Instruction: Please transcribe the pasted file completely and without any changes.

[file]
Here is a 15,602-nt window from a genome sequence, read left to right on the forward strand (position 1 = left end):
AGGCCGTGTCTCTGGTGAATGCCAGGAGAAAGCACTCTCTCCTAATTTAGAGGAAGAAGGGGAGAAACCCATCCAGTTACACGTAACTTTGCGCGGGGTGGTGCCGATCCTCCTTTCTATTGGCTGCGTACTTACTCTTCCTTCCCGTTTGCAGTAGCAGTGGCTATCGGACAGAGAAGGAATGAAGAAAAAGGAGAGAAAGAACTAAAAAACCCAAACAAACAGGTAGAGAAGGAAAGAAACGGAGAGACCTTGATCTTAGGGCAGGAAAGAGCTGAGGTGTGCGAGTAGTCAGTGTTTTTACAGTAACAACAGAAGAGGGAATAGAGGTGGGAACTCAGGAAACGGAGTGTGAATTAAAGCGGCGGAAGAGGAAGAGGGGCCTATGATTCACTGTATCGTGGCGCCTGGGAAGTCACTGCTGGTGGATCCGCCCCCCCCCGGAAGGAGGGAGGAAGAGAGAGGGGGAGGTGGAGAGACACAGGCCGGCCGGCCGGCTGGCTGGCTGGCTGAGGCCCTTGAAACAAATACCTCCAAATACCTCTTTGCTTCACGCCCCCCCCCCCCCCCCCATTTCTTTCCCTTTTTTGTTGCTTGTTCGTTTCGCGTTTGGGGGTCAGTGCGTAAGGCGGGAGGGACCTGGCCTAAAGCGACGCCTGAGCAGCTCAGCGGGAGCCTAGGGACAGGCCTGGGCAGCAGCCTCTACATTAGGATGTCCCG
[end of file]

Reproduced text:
Here is a 15,602-nt window from a genome sequence, read left to right on the forward strand (position 1 = left end):
AGGCCGTGTCTCTGGTGAATGCCAGGAGAAAGCACTCTCTCCTAATTTAGAGGAAGAAGGGGAGAAACCCATCCAGTTACACGTAACTTTGCGCGGGGTGGTGCCGATCCTCCTTTCTATTGGCTGCGTACTTACTCTTCCTTCCCGTTTGCAGTAGCAGTGGCTATCGGACAGAGAAGGAATGAAGAAAAAGGAGAGAAAGAACTAAAAAACCCAAACAAACAGGTAGAGAAGGAAAGAAACGGAGAGACCTTGATCTTAGGGCAGGAAAGAGCTGAGGTGTGCGAGTAGTCAGTGTTTTTACAGTAACAACAGAAGAGGGAATAGAGGTGGGAACTCAGGAAACGGAGTGTGAATTAAAGCGGCGGAAGAGGAAGAGGGGCCTATGATTCACTGTATCGTGGCGCCTGGGAAGTCACTGCTGGTGGATCCGCCCCCCCCCGGAAGGAGGGAGGAAGAGAGAGGGGGAGGTGGAGAGACACAGGCCGGCCGGCCGGCTGGCTGGCTGGCTGAGGCCCTTGAAACAAATACCTCCAAATACCTCTTTGCTTCACGCCCCCCCCCCCCCCCCCATTTCTTTCCCTTTTTTGTTGCTTGTTCGTTTCGCGTTTGGGGGTCAGTGCGTAAGGCGGGAGGGACCTGGCCTAAAGCGACGCCTGAGCAGCTCAGCGGGAGCCTAGGGACAGGCCTGGGCAGCAGCCTCTACATTAGGATGTCCCG